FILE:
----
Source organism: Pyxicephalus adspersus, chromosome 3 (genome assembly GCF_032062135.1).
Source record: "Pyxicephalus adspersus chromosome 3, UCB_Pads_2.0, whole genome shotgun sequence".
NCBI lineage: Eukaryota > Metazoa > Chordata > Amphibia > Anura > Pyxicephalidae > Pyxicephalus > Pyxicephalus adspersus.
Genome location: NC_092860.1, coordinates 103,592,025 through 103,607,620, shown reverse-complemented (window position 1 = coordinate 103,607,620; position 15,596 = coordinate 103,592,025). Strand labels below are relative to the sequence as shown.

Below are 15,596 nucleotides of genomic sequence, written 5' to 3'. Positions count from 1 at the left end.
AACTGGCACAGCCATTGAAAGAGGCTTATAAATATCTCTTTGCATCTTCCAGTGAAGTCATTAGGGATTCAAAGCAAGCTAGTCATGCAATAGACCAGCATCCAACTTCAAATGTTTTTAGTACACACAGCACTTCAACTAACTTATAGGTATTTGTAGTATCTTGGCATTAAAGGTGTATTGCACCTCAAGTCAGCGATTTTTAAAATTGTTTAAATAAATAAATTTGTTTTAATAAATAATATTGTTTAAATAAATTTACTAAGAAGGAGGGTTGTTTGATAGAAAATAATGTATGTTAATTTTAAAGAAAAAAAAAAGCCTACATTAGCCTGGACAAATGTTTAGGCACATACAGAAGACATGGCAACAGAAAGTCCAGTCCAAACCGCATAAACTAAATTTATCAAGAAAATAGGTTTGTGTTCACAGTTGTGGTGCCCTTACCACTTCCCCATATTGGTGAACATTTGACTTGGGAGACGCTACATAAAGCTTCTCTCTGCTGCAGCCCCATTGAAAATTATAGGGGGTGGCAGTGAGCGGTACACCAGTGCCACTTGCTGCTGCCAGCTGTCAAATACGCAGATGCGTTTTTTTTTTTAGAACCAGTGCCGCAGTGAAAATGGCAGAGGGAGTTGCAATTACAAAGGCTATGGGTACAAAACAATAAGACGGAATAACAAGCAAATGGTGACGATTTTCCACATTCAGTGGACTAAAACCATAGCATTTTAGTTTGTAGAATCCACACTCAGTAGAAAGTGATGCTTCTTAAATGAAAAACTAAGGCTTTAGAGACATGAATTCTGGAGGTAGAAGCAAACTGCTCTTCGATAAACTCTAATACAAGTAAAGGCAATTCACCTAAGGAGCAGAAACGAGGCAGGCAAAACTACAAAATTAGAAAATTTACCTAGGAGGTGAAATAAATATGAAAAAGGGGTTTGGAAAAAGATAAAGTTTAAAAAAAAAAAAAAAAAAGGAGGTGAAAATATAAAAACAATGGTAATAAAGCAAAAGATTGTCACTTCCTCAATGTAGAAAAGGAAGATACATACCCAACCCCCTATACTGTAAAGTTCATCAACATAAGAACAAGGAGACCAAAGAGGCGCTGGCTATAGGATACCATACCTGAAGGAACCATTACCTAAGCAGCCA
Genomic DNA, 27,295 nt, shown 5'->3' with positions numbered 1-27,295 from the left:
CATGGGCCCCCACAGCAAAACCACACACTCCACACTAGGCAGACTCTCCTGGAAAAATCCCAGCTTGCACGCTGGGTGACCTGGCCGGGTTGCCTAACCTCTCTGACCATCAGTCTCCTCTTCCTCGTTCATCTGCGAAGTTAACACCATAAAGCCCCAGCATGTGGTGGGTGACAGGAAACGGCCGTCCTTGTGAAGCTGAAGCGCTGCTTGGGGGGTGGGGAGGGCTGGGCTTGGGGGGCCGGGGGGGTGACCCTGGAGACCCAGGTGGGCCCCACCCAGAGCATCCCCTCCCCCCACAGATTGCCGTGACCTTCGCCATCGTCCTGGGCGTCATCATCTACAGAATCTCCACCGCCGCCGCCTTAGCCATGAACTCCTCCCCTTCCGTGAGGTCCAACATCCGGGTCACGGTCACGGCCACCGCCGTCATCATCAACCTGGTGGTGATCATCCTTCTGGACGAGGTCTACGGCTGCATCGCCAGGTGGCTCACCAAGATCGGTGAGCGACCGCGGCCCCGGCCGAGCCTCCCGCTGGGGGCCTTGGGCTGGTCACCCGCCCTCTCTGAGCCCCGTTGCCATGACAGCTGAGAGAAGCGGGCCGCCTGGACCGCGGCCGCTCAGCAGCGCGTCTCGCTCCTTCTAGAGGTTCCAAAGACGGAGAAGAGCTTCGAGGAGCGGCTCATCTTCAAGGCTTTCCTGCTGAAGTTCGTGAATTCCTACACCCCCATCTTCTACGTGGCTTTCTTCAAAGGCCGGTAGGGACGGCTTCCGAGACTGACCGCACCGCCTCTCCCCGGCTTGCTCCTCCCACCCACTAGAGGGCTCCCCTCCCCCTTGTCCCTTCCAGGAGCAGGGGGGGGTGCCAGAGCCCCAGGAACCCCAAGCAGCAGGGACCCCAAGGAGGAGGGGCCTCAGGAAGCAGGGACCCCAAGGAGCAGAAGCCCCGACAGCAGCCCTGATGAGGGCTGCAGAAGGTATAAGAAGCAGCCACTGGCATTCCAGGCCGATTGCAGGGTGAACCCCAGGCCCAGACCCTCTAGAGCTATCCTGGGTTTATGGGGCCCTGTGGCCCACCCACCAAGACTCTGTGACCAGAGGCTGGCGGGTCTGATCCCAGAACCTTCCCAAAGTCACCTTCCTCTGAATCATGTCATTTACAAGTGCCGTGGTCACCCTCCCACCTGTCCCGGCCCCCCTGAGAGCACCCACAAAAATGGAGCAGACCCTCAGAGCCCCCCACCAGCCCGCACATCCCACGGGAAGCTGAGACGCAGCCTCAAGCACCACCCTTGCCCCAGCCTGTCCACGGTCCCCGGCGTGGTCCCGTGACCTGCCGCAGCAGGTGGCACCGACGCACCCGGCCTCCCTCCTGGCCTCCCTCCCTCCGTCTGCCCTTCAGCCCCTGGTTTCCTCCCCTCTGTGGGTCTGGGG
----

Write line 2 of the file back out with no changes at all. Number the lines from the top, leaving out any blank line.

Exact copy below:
Source record: "Pyxicephalus adspersus chromosome 3, UCB_Pads_2.0, whole genome shotgun sequence".